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Best-Performing Cities Asia 2014

Sep 17, 2014

This is the Milken Institute’s first-ever ranking of the economic performance of Asia’s major cities, revealing that in creating jobs and vibrant urban growth, the Chinese dragon still roars. Of Asia’s top ten cities, six are in the People’s Republic. Top of the pack: Shenzhen, the birthplace of modern Chinese economic reform.

For more than decade, the Milken Institute has analyzed and ranked the Best-Performing Cities in the United States, focused on which regional economies best fuel job and income growth. With the establishment of its Asia Center in Singapore, the Institute has adapted one of its most recognized tools to the cities and regions in Asia where jobs are being created and sustained. The Best-Performing Cities Asia Index is based on actual economic performance assessing job and income growth, and the strength of industries on the extent of economic value they add.

As the first of modern China’s special economic zones, top-ranked Shenzhen remains a major production hub, boosting factories that employ tens of thousands of workers who produce iPhones for Apple and assemble components for many other firms. Yet lately the city’s rapid progress up the economic ladder has been fuelled by higher value-added – and better-paying – industries such as telecommunications, finance, and biopharmaceuticals.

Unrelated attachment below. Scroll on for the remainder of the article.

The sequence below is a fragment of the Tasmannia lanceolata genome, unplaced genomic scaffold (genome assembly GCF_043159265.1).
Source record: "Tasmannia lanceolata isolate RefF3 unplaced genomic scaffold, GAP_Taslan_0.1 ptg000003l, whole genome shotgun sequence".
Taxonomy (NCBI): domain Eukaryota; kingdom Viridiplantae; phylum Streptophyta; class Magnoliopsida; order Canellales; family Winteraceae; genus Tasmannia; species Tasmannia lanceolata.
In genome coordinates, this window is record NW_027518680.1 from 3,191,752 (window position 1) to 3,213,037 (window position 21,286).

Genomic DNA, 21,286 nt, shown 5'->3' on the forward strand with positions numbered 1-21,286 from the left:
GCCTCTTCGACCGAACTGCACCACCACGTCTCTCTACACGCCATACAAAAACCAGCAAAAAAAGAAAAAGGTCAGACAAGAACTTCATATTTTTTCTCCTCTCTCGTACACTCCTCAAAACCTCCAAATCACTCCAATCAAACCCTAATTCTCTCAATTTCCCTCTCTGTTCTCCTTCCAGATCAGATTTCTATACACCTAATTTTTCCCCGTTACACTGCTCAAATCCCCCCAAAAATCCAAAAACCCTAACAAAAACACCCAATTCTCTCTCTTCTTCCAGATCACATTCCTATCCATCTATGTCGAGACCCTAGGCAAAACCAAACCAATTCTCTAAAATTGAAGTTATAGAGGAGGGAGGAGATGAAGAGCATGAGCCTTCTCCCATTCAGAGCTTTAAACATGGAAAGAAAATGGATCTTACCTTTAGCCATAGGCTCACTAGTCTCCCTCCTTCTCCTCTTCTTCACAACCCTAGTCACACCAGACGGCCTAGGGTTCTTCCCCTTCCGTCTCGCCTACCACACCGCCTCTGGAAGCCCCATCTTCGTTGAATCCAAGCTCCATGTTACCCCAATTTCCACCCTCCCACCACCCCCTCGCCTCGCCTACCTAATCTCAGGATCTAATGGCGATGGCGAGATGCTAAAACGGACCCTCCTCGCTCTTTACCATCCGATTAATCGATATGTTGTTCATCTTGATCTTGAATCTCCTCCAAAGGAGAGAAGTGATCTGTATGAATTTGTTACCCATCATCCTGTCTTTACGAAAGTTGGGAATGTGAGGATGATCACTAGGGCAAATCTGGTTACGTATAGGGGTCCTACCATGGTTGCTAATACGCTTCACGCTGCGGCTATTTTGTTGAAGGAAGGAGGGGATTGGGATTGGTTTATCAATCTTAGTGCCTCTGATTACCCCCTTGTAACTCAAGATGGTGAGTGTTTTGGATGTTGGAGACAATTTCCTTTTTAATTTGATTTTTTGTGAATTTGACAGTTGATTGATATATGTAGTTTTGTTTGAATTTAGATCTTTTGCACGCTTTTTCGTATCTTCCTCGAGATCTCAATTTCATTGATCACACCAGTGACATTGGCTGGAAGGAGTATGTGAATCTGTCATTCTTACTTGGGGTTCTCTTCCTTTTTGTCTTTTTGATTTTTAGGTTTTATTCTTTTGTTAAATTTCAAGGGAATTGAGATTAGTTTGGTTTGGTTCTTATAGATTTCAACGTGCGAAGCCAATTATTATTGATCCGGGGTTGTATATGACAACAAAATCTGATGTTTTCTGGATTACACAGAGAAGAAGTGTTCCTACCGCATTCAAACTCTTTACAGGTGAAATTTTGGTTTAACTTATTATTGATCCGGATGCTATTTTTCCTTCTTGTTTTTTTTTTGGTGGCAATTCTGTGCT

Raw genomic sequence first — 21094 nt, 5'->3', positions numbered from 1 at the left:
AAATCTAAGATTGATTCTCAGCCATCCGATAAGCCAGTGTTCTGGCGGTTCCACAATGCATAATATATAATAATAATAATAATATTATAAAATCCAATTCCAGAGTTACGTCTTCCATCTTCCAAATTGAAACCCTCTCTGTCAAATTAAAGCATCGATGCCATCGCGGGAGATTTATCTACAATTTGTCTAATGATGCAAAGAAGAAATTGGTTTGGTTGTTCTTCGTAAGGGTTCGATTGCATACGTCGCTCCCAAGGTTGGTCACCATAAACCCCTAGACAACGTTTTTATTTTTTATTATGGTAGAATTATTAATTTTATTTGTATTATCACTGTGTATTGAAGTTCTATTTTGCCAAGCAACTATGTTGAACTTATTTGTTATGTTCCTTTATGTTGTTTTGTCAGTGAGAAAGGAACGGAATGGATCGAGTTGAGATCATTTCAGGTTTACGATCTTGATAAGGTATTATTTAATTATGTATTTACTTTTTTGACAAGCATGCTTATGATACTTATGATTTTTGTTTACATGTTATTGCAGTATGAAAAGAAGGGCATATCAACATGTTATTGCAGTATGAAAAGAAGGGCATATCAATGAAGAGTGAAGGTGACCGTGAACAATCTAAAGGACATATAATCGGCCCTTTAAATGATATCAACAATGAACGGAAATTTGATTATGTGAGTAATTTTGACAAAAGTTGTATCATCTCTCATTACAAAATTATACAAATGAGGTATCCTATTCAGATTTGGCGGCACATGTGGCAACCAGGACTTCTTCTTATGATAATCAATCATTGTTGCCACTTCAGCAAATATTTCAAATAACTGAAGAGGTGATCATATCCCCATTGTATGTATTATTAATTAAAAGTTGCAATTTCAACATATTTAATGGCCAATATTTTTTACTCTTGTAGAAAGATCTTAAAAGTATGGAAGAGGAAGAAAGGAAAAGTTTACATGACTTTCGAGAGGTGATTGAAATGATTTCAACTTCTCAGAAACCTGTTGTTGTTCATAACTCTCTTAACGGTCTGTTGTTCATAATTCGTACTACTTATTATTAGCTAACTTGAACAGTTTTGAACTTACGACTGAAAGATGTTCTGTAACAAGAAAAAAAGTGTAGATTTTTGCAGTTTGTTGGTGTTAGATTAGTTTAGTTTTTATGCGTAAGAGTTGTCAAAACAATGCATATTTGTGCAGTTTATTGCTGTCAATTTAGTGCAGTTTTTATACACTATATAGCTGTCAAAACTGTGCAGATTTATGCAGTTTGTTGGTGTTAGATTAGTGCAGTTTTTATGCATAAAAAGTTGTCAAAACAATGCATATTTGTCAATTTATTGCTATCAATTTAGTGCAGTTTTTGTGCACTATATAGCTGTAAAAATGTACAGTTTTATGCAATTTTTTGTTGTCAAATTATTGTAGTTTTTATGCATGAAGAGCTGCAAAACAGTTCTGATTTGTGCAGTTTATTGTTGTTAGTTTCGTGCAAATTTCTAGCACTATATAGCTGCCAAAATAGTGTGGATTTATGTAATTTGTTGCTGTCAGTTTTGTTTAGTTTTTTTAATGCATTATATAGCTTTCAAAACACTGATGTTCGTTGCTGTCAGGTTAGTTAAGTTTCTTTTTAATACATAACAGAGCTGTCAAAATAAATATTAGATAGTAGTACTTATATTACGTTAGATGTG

Three other Chinese cities – Guangzhou, Chengdu, and Tianjin – rounded out the top four, and Beijing placed seventh. Shanghai came in at 10th place; this major financial center developing a world-class skilled workforce hasn’t been able to compete with cities that host high-tech manufacturing.

Outside of China, Asia’s best-performing cities span the region, with India’s Delhi (#5), Malaysia’s Kuala Lumpur (#6) and Vietnam’s Ho Chi Minh City (#9) all claiming top ten spots. Singapore comes in at 8th, the only developed economy among the top 10, a remarkable showing since the survey’s methodology rewards fast-growing cities. The city-state is an economic role model on how to transition from a low-cost location to an open international economy, based on human capital, research, and innovation capacities.